In Point I, appellant says that the trial court erred in not granting his request for a trial transcript. On June 14, 1982, the court, on its docket sheet, noted that no specific portions of the transcript were requested, and therefore it did not order it, and "Petitioner to request specific portions of the trial proceedings to be transcripted, request to be submitted by 6-17-82 and ruled upon by Court without argument; thereafter, Court to rule on 27.26 motion, KGA." On June 22, 1982, the court ruled: "Court upon request of Petitioner for transcript of underlying felony conviction finds that said request should be denied in that such transcript would add no new credible evidence to that already presented at hearing on 6-14-82."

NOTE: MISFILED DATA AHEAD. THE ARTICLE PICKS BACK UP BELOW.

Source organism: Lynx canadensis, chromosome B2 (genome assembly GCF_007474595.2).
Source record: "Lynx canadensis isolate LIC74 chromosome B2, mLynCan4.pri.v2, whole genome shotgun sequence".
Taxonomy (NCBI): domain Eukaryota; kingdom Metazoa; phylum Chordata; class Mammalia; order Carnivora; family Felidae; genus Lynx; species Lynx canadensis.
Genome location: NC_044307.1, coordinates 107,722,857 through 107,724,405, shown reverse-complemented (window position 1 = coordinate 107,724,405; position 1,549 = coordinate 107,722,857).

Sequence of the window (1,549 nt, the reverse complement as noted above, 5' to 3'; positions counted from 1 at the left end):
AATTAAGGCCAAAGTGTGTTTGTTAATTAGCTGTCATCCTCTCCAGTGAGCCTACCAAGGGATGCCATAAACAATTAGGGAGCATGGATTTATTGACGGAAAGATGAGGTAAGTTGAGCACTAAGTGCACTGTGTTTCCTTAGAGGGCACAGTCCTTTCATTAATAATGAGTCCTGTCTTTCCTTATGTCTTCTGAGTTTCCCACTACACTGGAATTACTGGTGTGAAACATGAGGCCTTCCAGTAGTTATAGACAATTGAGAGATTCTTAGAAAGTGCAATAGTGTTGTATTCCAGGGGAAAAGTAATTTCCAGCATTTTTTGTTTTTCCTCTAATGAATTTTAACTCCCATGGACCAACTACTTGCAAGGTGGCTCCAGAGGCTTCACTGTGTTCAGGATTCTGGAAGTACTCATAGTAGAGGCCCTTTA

It is not necessary to consider these issues which were considered by the trial court, but which are not pursued on this appeal, and thus are deemed abandoned: That appellant was severed from being allowed to entertain compatible counsel; that appellant was denied his right to testify on his own behalf; that there was improper evidence of his prior convictions; and that the arrest warrant was not authorized by a Judge or magistrate, but was signed only by the clerk, all these allegations going toward the charge of ineffective assistance of counsel.